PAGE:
Elizabeth has finally had a male heir to secure the York line, but Lancaster is back in power with Warwick placing a feeble Henry VI back on the throne. While Margaret Beaufort is a loyal Lancastrian, she laments “If it’s God’s will for Henry to be king, why does he put another obstacle in the way?”
Edward sweeps into sanctuary, surprising Elizabeth in a joyful reunion and marveling at the sight of his son. George has fled France and Lancaster and rejoined Edward, the sons of York are reunited and go to war against Warwick. The Battle of Barnet is a triumph for York, but also heartbreaking for Edward, who sees Warwick slain in front of him. Anne Neville and Margaret of Anjou finally land in England, only to learn Warwick has been killed, and flee to Tewkesbury for the final bitter battle between Lancaster and York.
The White Queen seems to be finally grasping at what the story is really about, the Cousins War. The shifting alliances and the perils of choosing them all come together beautifully in this episode. When Isabel, abandoned by her husband and cries that “I am all alone” as Warwick leaves for England, she could hardly imagine that she would never lay eyes on her father again. Anne has to make the choice between fleeing to her mother, or staying with Margaret of Anjou, and will suffer the impact of picking the wrong side. Edward laments that he is pitted against his cousin who he once loved so dearly, and Elizabeth is forced to look at the terrible price they have to pay for security when she witnesses the murder of Henry VI. Even the villains were afforded a little humanity, to see Margaret of Anjou grieving for her son and Margaret Beaufort weeping bitterly while her husband died at her side was moving, and entirely appropriate, driving home the impact these wars had on everyone, not just the chosen heroes of the tale.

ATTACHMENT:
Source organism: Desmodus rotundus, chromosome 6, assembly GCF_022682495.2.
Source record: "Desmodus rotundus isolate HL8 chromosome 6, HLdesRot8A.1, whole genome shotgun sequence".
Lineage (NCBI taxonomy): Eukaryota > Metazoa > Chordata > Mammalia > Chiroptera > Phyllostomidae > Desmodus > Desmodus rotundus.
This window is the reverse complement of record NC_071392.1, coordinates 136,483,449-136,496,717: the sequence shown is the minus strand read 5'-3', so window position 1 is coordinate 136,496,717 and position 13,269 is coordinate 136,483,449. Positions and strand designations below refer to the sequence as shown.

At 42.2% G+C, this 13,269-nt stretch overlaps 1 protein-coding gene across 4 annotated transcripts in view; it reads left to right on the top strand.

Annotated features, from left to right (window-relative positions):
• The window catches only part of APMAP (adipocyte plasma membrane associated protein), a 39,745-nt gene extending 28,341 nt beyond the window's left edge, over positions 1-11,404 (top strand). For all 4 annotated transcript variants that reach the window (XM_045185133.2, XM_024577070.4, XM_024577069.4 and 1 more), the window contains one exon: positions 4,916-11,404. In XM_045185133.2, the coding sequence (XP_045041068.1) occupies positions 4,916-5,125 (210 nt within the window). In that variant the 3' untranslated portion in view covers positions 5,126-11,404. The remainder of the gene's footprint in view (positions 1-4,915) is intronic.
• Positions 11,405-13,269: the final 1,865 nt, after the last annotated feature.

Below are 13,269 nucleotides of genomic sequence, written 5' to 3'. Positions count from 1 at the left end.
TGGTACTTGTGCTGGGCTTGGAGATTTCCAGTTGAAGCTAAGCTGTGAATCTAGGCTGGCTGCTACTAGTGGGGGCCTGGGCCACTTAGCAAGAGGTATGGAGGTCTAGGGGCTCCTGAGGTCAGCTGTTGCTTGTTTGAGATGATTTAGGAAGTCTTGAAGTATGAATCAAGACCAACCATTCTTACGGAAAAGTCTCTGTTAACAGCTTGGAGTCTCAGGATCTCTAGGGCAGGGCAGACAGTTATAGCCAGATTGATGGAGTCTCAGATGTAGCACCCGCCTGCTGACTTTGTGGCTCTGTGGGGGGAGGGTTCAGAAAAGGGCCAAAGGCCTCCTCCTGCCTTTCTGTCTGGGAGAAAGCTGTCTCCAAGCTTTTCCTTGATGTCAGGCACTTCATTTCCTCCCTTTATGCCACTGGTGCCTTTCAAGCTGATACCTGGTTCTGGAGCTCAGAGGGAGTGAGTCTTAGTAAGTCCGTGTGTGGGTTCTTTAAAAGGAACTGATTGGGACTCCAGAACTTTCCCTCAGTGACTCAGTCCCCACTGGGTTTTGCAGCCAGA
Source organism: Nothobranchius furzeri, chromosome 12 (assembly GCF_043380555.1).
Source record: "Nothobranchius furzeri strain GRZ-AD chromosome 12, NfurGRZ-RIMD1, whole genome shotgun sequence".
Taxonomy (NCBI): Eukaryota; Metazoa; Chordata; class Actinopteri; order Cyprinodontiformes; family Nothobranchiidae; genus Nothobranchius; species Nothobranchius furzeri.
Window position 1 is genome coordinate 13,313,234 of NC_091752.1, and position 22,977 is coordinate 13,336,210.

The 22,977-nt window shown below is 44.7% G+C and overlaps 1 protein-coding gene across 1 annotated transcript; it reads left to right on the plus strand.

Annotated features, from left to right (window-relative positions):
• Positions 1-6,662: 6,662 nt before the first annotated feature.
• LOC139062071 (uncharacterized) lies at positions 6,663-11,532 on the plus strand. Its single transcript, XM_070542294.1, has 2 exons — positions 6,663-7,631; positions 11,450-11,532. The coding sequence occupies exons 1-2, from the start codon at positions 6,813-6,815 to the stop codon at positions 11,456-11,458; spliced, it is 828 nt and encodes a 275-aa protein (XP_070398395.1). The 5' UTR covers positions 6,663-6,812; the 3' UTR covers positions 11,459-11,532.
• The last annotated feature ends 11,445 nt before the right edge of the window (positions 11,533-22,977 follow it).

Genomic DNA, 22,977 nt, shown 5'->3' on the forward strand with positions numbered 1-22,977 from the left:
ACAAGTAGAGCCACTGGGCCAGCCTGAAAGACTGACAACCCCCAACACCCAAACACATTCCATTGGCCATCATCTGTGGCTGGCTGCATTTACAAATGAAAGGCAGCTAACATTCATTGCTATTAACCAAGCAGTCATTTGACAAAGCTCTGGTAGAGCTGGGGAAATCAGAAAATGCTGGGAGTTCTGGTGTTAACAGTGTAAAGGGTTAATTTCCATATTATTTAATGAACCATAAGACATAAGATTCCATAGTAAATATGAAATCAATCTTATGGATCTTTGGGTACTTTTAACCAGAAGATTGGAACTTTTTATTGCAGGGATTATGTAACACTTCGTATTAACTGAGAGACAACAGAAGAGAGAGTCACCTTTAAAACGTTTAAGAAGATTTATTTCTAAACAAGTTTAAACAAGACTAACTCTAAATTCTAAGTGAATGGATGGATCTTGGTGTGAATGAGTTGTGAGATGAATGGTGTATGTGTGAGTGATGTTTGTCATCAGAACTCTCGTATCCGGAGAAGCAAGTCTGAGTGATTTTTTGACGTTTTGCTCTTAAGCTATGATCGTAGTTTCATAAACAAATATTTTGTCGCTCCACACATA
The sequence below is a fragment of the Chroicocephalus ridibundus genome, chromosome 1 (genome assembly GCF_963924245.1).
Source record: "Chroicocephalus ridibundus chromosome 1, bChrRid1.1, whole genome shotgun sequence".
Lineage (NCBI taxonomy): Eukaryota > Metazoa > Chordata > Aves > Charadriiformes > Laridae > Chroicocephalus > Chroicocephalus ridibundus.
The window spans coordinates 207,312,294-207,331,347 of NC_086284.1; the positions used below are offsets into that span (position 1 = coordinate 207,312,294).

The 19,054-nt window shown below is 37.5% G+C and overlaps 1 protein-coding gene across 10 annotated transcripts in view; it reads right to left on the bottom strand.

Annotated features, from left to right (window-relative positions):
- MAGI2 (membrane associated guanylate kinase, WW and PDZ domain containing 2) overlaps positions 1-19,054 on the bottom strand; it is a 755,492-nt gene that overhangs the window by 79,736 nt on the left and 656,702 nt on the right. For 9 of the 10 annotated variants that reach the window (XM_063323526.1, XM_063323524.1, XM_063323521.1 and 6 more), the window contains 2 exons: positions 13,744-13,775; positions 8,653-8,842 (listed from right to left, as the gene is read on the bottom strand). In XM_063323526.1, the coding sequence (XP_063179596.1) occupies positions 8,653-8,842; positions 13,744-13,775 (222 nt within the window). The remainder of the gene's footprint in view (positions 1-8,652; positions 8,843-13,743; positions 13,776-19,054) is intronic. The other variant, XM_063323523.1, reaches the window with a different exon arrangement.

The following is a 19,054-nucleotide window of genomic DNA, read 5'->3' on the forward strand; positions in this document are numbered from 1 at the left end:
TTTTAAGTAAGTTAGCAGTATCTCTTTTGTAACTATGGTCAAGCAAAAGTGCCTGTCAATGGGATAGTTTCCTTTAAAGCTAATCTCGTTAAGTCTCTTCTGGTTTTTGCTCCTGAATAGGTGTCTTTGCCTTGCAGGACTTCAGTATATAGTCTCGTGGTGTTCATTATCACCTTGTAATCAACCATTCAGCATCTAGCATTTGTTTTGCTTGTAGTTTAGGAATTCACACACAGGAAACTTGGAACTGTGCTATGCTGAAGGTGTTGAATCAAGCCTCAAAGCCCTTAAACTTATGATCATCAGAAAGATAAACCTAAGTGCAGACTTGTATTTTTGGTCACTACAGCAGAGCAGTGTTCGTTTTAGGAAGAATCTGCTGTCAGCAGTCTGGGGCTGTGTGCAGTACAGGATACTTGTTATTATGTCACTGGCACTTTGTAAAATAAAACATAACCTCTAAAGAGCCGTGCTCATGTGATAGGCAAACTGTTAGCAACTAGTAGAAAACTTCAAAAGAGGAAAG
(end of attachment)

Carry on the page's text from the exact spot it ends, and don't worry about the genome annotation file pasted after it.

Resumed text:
On a more amusing note, Aneurin Barnard, the pro-Richard casting choice, has shifted from earnest to dreamy. The romance between Richard III and Anne Neville is firmly kindled, when he asks her, just stopping short of batting his eyelashes “Do you love me, Anne?” while she blushes prettily. I am sure I heard the collective sighs of Ricardians the world over.
By Olga Hughes.
Olga enjoys Philippa Gregory and history, to the horror of many. She runs the online magazine Nerdalicious with her partner C.S. Hughes.